Friday, August 19, 2016


Dear -------,

In your opening first paragraph, you were off to a great start. Your premise and description were dark and foreboding and they grabbed me. I found myself looking forward to reading the rest of your story with anticipation. Which is why I found paragraph two a bit of a disappointment (yes, I know - I'm already coming off as being annoyingly picky. 'Wow - she got stopped in paragraph two?'You're a good writer. I know this because we've published you before. So what stopped me in my tracks in paragraph two?

You start out with your first sentence describing your protagonist's action - a very specific one that draws my attention to an important object in the setting. The second sentence pulls my attention (and your protagonist's) from that to a description of the sky. The third sentence shows what a group is doing near the important object. The fourth sentence covers more action by a secondary character. The fifth sentence has the secondary character moving the group along. Then we come to the end of the paragraph.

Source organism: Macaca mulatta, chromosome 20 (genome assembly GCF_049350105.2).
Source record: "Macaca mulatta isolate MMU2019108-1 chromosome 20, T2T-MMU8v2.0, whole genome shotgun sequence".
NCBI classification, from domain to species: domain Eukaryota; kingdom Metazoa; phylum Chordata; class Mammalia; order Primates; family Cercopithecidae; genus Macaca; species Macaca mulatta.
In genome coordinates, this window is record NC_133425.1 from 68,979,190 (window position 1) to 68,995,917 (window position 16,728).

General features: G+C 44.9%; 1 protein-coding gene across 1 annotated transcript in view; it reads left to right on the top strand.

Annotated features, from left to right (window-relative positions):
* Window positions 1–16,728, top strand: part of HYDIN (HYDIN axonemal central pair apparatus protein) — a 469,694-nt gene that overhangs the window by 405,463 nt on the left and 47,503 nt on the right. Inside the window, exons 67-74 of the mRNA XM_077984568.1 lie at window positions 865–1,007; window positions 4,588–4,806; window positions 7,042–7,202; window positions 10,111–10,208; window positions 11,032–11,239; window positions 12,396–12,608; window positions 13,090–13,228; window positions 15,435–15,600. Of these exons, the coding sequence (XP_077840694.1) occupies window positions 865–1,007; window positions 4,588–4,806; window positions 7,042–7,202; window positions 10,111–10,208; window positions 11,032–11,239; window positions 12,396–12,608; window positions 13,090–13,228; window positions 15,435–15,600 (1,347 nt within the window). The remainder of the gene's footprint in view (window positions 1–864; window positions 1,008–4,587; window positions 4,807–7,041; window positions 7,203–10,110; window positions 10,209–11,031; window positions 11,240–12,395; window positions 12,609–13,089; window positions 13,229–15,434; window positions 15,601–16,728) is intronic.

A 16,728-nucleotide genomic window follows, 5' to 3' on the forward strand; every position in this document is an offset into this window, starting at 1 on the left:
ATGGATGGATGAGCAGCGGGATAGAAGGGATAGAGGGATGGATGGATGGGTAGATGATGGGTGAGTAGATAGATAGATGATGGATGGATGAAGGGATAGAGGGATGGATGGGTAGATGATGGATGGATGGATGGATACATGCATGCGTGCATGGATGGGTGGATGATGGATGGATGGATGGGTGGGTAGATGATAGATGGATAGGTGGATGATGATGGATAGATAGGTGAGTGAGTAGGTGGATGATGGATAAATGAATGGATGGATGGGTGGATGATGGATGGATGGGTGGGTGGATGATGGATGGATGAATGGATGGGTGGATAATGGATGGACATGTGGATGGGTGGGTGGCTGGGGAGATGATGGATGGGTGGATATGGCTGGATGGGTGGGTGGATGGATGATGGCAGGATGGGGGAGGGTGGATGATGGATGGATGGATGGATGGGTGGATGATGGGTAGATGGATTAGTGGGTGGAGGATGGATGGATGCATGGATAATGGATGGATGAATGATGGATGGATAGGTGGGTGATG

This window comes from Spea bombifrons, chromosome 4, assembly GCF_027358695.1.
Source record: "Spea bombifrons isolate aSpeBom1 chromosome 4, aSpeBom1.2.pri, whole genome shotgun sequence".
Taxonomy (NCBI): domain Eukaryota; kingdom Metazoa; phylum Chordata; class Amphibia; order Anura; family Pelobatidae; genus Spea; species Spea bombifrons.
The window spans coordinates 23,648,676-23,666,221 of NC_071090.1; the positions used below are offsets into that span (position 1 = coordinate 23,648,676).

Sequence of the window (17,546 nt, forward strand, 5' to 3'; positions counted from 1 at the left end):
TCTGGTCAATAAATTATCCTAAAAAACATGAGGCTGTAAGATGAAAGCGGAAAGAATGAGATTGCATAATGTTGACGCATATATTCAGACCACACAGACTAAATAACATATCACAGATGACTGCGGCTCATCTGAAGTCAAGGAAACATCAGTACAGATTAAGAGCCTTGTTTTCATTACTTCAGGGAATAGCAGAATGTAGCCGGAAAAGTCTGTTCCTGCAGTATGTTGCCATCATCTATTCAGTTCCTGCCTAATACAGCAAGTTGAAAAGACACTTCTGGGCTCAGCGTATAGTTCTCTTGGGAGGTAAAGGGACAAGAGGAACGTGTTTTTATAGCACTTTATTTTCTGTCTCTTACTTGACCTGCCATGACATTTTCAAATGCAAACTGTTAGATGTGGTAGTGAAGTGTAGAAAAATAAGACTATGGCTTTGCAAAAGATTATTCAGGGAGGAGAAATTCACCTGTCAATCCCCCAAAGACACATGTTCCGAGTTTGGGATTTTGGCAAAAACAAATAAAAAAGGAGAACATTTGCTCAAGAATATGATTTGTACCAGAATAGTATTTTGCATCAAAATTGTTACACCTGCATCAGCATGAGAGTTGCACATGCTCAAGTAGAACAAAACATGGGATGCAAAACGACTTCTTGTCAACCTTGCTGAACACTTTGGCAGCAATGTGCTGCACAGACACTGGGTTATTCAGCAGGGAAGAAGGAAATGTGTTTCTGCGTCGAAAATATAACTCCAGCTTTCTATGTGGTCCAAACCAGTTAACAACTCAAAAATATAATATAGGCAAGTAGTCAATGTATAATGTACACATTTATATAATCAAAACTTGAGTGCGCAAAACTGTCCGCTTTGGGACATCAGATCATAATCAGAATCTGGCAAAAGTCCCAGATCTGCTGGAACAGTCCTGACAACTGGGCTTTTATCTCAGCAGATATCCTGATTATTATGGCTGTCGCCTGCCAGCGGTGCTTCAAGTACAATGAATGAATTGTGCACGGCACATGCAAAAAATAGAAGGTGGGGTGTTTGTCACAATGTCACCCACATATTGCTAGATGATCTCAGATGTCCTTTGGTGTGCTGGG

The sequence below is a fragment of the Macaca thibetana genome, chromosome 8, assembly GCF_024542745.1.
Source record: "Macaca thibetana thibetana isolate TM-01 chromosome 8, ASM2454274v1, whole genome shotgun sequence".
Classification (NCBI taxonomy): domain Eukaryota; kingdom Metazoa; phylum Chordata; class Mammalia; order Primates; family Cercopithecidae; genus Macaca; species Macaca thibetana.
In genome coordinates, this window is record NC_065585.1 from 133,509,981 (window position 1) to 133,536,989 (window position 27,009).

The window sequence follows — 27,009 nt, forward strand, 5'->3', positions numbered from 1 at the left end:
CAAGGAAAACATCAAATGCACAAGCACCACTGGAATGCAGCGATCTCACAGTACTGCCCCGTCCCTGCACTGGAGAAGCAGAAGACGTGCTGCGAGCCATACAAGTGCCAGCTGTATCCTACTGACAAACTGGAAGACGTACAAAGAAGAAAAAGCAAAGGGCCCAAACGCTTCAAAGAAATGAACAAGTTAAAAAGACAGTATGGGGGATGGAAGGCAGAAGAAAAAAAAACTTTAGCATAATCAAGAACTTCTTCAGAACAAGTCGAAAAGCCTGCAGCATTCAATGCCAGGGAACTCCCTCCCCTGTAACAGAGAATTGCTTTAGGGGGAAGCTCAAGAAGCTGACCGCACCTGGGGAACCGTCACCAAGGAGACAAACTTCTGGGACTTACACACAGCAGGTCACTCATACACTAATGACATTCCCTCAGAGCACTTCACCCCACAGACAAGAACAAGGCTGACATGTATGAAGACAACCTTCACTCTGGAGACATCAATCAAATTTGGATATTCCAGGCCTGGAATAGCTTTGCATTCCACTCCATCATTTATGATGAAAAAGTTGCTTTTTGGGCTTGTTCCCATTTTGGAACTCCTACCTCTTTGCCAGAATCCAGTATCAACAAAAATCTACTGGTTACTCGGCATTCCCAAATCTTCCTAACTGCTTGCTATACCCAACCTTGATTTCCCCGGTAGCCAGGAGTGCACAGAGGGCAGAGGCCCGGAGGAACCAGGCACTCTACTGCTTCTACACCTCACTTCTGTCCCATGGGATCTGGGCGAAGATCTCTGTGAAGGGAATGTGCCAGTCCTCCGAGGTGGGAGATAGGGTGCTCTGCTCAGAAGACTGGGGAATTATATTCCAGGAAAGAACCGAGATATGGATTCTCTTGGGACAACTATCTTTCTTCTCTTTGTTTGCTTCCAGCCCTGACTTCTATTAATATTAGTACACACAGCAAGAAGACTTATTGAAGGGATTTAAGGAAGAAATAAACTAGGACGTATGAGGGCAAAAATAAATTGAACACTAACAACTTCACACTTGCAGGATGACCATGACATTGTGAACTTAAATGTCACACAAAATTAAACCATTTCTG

It was a little confusing to keep track of all that was happening. Your sentences were short, and I felt jerked around, like I was being forced to dance a literary version of the polka. A little fleshing out would help, with a stronger focus on your protagonist's point of view. I also suspect you write as I do - the ideas flow from your imagination onto the page, but as they come, they aren't necessarily arriving in a smooth or logical order. You need to take a little more time to rearrange things so they hang together better. Let setting sentences support each other. Let action bits do the same. When you mix them as you've done, it's harder for the reader to keep things straight. I suspect you already know this. (I'm sure you do.) So often, we're blind to our own work. I'm already imagining you smacking your forehead and saying to yourself, 'yeah, damn it, she's right.'

I'm returning to read the rest of your story, now. If On Spec decides to buy it, I'll be making these suggestions to whomever works with you as your editor. (Who knows? That might even be me.)

All the best --------. I hope you found this letter helpful.

- Susan.

P.S. Okay, I finished reading the entire story. I liked it, but your opening has little to do with what happens. I get the feeling this piece is from a much larger work. You need to tailor this so that it reads like a self-contained short story. - S.

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